MBI - Latest Screening Technology: A Better Tool For Dense Breasts?

Patient Expert

Coming soon to a hospital near you: the MBI, a great new screening tool that might someday replace the mammogram.

Wait a minute hasn't MBI, or molecular breast imaging, been around for awhile? Isn't it known mainly for its slew of false positives, its inconvenience, and its expense?

Have We Already Heard about MRI for Cancer Detection -- and Its Flaws?

No, you're thinking of the MRI magnetic resonance imaging. This breast cancer screening tool has indeed been available for awhile now. And despite an initial flurry of hope that it might prove even more accurate and effective than our faithful old mammogram, it has yet to live up to its early promise, basically due to those false positives. Way too many women end up having needless biopsies when an area of breast tissue identified as "suspicious" in an MRI turns out to be nothing more than a benign shadow.

But MBI that's a different (new) story. Molecular breast imaging, an emerging technology, was the focus of a study presented Tuesday at the American Society of Clinical Oncology's 2008 Breast Cancer Symposium, being held this week in Washington, D.C. While mammography uses conventional X-rays to differentiate tumors from breast tissue, the MBI relies on identifying cancer cells through the use of an injected radioactive agent, which is absorbed by breast tissue. Cancer cells in the breast absorb more of this agent than healthy cells; and these killer cells are then identified with a special camera, which detects the increased degree of gamma rays they emit.

In a study of nearly 1,000 women identified as being at high risk for breast cancer due to genetics or family history, the MBI identified 10 tumors, while mammography picked up just three. And just as importantly, the MBI didn't result in any more false positives than did mammograms.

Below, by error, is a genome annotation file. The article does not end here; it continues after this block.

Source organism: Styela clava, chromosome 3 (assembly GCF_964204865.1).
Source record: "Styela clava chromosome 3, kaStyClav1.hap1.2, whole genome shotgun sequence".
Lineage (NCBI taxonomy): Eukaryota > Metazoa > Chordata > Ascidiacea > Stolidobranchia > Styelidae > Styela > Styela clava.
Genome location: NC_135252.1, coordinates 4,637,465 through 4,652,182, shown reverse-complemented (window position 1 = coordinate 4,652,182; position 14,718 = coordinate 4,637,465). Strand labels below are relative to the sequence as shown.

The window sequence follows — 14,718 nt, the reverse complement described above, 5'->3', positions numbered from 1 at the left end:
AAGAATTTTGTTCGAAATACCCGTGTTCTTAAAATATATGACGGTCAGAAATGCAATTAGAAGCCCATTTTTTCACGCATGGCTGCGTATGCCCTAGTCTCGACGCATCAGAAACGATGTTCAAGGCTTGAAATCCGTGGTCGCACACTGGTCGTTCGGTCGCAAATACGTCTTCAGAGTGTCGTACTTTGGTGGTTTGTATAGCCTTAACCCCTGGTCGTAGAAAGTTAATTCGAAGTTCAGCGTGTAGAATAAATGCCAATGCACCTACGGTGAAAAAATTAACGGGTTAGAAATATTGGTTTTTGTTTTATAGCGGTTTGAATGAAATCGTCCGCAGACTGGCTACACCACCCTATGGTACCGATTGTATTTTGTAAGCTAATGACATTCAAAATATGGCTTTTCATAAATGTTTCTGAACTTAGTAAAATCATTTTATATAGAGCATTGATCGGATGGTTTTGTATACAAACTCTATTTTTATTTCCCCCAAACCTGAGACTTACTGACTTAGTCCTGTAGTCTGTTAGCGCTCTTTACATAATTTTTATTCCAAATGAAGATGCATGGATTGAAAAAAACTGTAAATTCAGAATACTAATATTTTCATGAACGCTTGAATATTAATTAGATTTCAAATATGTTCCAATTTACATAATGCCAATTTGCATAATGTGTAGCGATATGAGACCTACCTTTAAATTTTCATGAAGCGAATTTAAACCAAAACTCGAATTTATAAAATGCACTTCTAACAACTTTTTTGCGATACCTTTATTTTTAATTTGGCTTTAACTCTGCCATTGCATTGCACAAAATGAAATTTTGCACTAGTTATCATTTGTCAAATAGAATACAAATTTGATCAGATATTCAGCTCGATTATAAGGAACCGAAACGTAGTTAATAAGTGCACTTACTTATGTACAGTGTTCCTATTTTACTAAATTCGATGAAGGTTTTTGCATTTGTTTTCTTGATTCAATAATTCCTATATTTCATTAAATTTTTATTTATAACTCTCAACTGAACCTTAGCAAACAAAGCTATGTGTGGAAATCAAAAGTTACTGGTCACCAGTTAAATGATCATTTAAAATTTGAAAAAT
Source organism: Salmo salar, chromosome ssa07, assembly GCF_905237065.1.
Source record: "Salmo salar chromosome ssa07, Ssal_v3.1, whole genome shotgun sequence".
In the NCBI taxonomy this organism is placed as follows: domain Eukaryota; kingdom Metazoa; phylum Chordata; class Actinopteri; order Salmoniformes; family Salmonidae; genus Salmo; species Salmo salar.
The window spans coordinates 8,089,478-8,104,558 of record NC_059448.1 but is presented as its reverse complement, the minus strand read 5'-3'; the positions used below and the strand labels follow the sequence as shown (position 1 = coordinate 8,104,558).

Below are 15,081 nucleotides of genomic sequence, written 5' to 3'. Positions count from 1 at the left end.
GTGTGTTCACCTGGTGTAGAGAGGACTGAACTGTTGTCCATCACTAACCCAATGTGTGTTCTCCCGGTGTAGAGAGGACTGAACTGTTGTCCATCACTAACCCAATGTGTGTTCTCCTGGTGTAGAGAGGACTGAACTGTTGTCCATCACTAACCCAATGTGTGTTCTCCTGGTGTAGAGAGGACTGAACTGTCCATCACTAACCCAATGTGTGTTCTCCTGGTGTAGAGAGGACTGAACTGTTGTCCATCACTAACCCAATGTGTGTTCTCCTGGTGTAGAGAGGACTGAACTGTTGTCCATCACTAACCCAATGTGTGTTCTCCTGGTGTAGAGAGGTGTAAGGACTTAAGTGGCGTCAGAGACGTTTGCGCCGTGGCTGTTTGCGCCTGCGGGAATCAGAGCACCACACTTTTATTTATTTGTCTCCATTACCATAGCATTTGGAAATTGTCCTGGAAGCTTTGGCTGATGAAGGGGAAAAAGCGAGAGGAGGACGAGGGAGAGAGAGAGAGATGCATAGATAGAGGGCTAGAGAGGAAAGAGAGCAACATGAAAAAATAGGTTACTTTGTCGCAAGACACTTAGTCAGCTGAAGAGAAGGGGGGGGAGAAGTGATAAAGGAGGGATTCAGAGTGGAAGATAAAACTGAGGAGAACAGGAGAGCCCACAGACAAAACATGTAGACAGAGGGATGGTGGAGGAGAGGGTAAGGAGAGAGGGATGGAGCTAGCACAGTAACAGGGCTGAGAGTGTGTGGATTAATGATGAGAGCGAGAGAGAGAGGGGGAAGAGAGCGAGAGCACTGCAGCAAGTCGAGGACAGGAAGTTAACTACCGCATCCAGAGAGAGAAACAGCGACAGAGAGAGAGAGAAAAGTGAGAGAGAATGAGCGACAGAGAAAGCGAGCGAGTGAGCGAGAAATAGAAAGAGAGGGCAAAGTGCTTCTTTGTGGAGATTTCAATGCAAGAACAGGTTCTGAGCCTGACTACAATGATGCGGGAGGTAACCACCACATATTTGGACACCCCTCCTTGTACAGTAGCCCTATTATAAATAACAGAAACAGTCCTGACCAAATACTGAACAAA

Statistically, mammograms "miss" up to 15% of cancerous tumors. And often, it's due to the inability of the mammogram's X-rays to distinguish tumor from breast tissue, a serious issue for women identified as having dense breasts. The MBI could be an important breakthrough for these women, who represent about 25% of the female population.

Not only do dense breasts place a woman at greater risk of breast cancer; they often "hide" tumors from X-rays. In an X-ray, fat tissue shows up clear, while breast tissue and tumors both show up opaque. Thus a woman with more breast tissue than fat runs the risk of tumors being camouflaged within her breast tissue. This isn't the case with the MBI, which marks cancer cells in a very different way than healthy cells, whether in fat tissue or breast tissue.

There's still work to be done. At about $500 per use, the MBI is more expensive than a mammogram (though less expensive than an MRI). And at its current levels, the radioactive injection presents an unacceptable health risk if used on a regular basis (i.e., every year or two). Realistically, the MBI may someday be a great adjunct to mammography, rather than a complete replacement. But keep your ears open; MBI is a coming technology. And, especially if you have dense breasts, it might someday help save your life.